Sturgeon sets out strategy to keep Scotland in the EU

Nicola Sturgeon said she would have 'immediate discussions' with Brussels to protect Scotland's place in the EU as the UK came under increasing pressure to make a swift exit from the trading and political bloc.
Nicola Sturgeon and John Swinney head an emergency meeting of the Scottish cabinet yesterday. Piture: Jane Barlow/PANicola Sturgeon and John Swinney head an emergency meeting of the Scottish cabinet yesterday. Piture: Jane Barlow/PA
Nicola Sturgeon and John Swinney head an emergency meeting of the Scottish cabinet yesterday. Piture: Jane Barlow/PA

The First Minister will lobby member states in order to win support for her attempts to keep Scotland within the EU and will host a summit for Scottish-based EU diplomats within the next fortnight.

An expert panel is also to be appointed from a variety of political backgrounds to advise on maintaining Scotland’s relationship with the EU as her ministers formally endorsed plans for a second independence referendum.

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At an emergency meeting of her cabinet, ministers agreed to press ahead with moves to ensure legislation is in place that would enable indyref 2
to be held within the next couple of years. It met against a background of increasing economic uncertainty caused by the 52 per cent to 48 per cent vote to leave recorded across the UK in Thursday’s referendum.

Although the UK as a whole voted to leave, Scotland, along with Northern Ireland and London, wanted to stay. Scotland voted comfortably by a margin of 62 per cent to 38 per cent in favour of EU membership.

In a statement delivered on the steps of Bute House, Sturgeon sought to reassure people that Scotland was a “stable and attractive” place to do business as she considered the economic implications of Brexit.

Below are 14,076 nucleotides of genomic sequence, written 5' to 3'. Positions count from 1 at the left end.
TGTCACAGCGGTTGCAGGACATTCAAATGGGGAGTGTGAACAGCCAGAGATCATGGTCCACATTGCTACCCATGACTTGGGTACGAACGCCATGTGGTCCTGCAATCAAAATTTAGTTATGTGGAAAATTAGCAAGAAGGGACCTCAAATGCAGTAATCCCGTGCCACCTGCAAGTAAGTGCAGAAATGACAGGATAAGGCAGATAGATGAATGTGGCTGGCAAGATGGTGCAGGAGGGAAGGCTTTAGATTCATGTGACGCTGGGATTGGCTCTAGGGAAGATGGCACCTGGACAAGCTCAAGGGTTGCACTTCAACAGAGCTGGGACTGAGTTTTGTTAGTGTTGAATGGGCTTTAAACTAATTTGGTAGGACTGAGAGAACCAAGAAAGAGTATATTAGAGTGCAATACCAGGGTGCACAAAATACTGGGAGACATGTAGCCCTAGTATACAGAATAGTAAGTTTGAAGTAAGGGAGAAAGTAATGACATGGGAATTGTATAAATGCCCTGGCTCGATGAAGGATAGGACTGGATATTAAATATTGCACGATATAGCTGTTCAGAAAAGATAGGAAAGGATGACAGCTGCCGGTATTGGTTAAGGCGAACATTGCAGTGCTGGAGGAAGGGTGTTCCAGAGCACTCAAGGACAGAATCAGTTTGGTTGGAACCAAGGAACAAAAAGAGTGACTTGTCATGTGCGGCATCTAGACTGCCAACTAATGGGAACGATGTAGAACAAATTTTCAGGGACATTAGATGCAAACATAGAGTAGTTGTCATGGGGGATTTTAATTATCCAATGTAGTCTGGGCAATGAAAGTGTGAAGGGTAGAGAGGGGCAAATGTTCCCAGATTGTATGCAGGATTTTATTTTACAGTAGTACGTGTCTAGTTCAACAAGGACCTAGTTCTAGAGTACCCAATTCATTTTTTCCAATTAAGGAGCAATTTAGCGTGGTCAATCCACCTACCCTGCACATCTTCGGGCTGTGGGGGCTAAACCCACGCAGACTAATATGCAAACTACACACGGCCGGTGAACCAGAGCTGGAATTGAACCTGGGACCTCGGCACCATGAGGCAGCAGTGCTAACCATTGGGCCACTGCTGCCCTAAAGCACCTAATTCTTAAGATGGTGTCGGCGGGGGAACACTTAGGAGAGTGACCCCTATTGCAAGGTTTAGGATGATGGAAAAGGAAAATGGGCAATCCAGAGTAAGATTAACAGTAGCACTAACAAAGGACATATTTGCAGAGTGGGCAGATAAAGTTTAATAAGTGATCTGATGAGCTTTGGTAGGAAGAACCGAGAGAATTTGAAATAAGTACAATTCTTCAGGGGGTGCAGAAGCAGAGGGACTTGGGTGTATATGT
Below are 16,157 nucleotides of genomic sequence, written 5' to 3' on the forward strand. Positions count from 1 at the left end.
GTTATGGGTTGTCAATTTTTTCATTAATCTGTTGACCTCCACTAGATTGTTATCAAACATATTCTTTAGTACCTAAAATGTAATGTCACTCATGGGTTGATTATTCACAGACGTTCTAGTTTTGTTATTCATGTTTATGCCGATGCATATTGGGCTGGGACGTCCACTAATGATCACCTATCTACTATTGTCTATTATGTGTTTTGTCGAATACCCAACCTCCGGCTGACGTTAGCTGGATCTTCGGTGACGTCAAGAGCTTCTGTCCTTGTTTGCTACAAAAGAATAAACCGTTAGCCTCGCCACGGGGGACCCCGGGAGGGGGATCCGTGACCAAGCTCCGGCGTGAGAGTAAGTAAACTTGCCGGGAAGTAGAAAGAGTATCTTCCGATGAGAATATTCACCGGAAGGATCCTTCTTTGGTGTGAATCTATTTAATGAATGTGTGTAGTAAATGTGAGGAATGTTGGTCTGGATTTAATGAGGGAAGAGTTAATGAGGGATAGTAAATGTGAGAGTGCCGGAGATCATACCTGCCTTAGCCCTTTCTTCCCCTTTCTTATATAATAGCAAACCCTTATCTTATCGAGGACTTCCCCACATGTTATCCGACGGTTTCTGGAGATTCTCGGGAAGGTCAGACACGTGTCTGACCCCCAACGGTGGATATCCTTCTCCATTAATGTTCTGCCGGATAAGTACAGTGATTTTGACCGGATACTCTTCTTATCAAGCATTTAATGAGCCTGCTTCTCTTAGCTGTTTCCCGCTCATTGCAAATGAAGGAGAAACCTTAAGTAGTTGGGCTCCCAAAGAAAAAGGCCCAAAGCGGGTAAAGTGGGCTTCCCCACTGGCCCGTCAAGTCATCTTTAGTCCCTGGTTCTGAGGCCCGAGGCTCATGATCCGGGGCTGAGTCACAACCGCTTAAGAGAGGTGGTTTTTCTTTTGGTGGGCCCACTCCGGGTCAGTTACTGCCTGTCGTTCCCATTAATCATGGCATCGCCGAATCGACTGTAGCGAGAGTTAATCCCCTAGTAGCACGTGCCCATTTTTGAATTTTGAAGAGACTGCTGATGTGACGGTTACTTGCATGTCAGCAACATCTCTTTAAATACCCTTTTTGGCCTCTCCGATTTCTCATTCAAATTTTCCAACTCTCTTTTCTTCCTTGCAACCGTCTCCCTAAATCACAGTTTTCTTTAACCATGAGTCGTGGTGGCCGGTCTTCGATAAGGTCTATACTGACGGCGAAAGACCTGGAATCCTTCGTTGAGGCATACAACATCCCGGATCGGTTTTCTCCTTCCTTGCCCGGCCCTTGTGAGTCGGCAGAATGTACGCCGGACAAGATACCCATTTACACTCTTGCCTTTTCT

The fall-out from the referendum saw the credit ratings agency Moody’s downgrade the UK from stable to negative and warn that economic growth would become weaker.

With the UK government still reeling from the resignation of Prime Minister David Cameron, politicians from EU countries said there should be no delay in negotiating the UK’s departure.

Cameron has suggested his successor should lead discussions after he steps down in October. But yesterday German foreign minister Frank-Walter Steinmeier said negotiations should begin “as soon as possible” following an urgent meeting of the six EU founder members.

After the Scottish cabinet met, Sturgeon said: “Cabinet agreed that we will seek to enter into immediate discussions with the EU institutions and with other EU member states to explore all possible options to protect Scotland’s place in the EU.

“In doing so, we are determined to draw on as much support and advice from across Scotland as possible and I can confirm today that over the next few days I will establish an advisory panel comprising a range of experts who can advise me and the Scottish government on a number of important matters – legal, financial and diplomatic.

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“It will also seek to encompass voices from across the political spectrum in Scotland and indeed different views on Scotland’s constitutional future.”

On the prospect of another independence referendum Sturgeon said it was “very much on the table” although she declined to guarantee that one would definitely take place.

The most obvious way that Scotland could remain in the EU would be for Sturgeon to win a Yes vote in a second independence poll before the UK officially leaves in two years’ time.